When employees from the Bridges Program first approached us here in Corporate Communications to help them develop an app for youth facing mental health issues, we were excited!
Part of the excitement was that we did not know what lay ahead of us! Teens today are highly connected, and the notion that we would harness mobile technology to reach out to youth who may be experiencing mental health issues was both thrilling and ambitious. But we believed in the idea of an app and were very excited to take on this project, unlike anything we have done before!
The counsellors from the Bridges Program, who see youth daily, believed in the power of connectedness and the inclusion an app could bring. In Corporate Communications we believed that digital media would give us a platform and opportunity to reach youth more effectively. And certainly, the Canada Post Community Foundation and the Janeway Children’s Hospital Foundation believed in the idea of this app, to the extent they provided funding of almost $70,000.
Often the hardest thing about an idea is bringing it to fruition. But through the commitment and hard work of a diverse group of individuals – clinicians, counsellors, managers, communicators, vendors, programmers, designers, animators, etc. – the app is now a reality.
On January 29, 2015 after several months in development, Eastern Health proudly launched its first health-related app, Bridge the gAPP!
Art as inspiration
When teens come to the Bridges Program, they are encouraged to express their feelings and thoughts through art. The art is then posted to the walls of the program’s waiting area. It was here the app was first envisioned.
“Youth have told us over and over that the welcoming atmosphere of the waiting room has actually lowered their anxiety and made them feel normal and accepted,” says Jeannette Piper, manager of the Bridges Program. “Building on this premise, Bridges clinicians felt compelled to share these powerful messages on a larger level.”
As a digital communications manager who has been closely involved with the development of the app, I agree. We want to let youth know that their struggles are not unique, or different, or weird. A lot of us experience anxiety, stress and loneliness. Some experience abuse and helplessness. Indeed, Bridge the gAPP is meant to create a safe and inclusive environment for teens that may be facing mental health issues, and convey the notion that it is OK to ask for help.
This sentiment is echoed by Brandon, a student from O’Donnell High School who was part of a group of teens that tested the app prior to launch. “I really like the art room. Seeing other people’s thoughts and struggles really makes me feel connected – like I’m not alone.”
The app in action
And it doesn’t stop there. Students said Bridge the gAPP will also help to educate youth about mental health. And that’s true. That’s why we included information on the issues most commonly seen by the Bridges’ clinicians. The issues below cut across all demographics, which means that youth of various backgrounds can relate to them. Topics include:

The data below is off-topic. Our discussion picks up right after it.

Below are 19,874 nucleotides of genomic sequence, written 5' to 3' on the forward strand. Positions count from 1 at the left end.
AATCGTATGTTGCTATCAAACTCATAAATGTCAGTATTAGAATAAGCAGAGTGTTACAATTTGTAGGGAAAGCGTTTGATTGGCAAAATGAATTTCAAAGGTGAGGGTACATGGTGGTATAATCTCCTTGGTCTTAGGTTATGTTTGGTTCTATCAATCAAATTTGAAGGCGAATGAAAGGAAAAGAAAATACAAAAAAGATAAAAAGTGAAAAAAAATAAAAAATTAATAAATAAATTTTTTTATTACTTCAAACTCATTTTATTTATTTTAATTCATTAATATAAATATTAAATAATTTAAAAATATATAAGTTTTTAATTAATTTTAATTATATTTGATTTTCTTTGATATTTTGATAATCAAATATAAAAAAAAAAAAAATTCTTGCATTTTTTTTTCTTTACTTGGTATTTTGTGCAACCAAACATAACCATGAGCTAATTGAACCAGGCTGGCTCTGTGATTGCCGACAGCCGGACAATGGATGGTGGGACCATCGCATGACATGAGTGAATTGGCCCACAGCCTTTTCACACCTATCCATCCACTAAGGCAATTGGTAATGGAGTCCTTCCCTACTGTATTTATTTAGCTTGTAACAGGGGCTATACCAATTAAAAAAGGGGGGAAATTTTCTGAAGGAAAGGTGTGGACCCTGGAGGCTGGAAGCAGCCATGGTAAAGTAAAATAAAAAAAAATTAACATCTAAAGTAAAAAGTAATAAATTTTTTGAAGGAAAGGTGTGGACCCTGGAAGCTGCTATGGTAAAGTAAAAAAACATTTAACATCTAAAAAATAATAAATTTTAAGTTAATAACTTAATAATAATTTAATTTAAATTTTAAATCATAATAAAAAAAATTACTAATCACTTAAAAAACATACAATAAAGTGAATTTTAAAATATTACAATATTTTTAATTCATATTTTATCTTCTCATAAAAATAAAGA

Bridge the gAPP provides a way for youth to connect not just with the mental health resources we provide, but directly with each other. Among other things, the app has a stress scale and tips from youth on how they cope, messages from supporters and a ‘Worry Jar’ section where users can share their worries and what keeps them up at night.
The teens that previewed the app certainly gave it a “thumbs-up.”
Patrick, a student from Holy Heart High School, said: “the app is varied, interactive and it lends itself to various users.”
Julia, a student from Holy Spirit High School, said she liked that the information was in bite-sizes and not intimidating at all. Some liked the brightly-coloured stress tips and others the listing of crisis and helpful phone numbers.
Olivia, from Holy Heart, said: “Some teens may not know these numbers are available, or how to get them!”
As Megan, another student said: “this app has a lot of topics that people aren’t normally aware of, and I believe that it will be useful to every teen.”
We are putting help within easy reach by placing resources and tools at youth’s fingertips – literally. We know that early intervention leads to better outcomes, and our intention is to help reduce the stigma associated with mental health, and to help prevent illness later in life.
At Eastern Health, we are delighted with the app’s reception.
Heather St. Croix, one of the clinical social workers with the Bridges Program, says she can’t believe the response. “I have had so many calls, emails and people stopping me to comment on the app!” she says. “It is fantastic!”
We recognize the app is in its infancy; as feedback continues it’s our hope that Bridge the gAPP will continue to grow and evolve and touch the lives of youth who may be struggling. For now, I would say this is a big step in the right direction.
With only two weeks in the public sphere, Bridge the gAPP has been downloaded over 1,500 times and received over 100 new ‘Worry Jar’ and art work submissions from users! Clearly even in its early days the app is doing what it was designed to do – in the hands of those it’s designed to help. ■
This story was written by Melisa Valverde, digital communications manager with Corporate Communications at Eastern Health.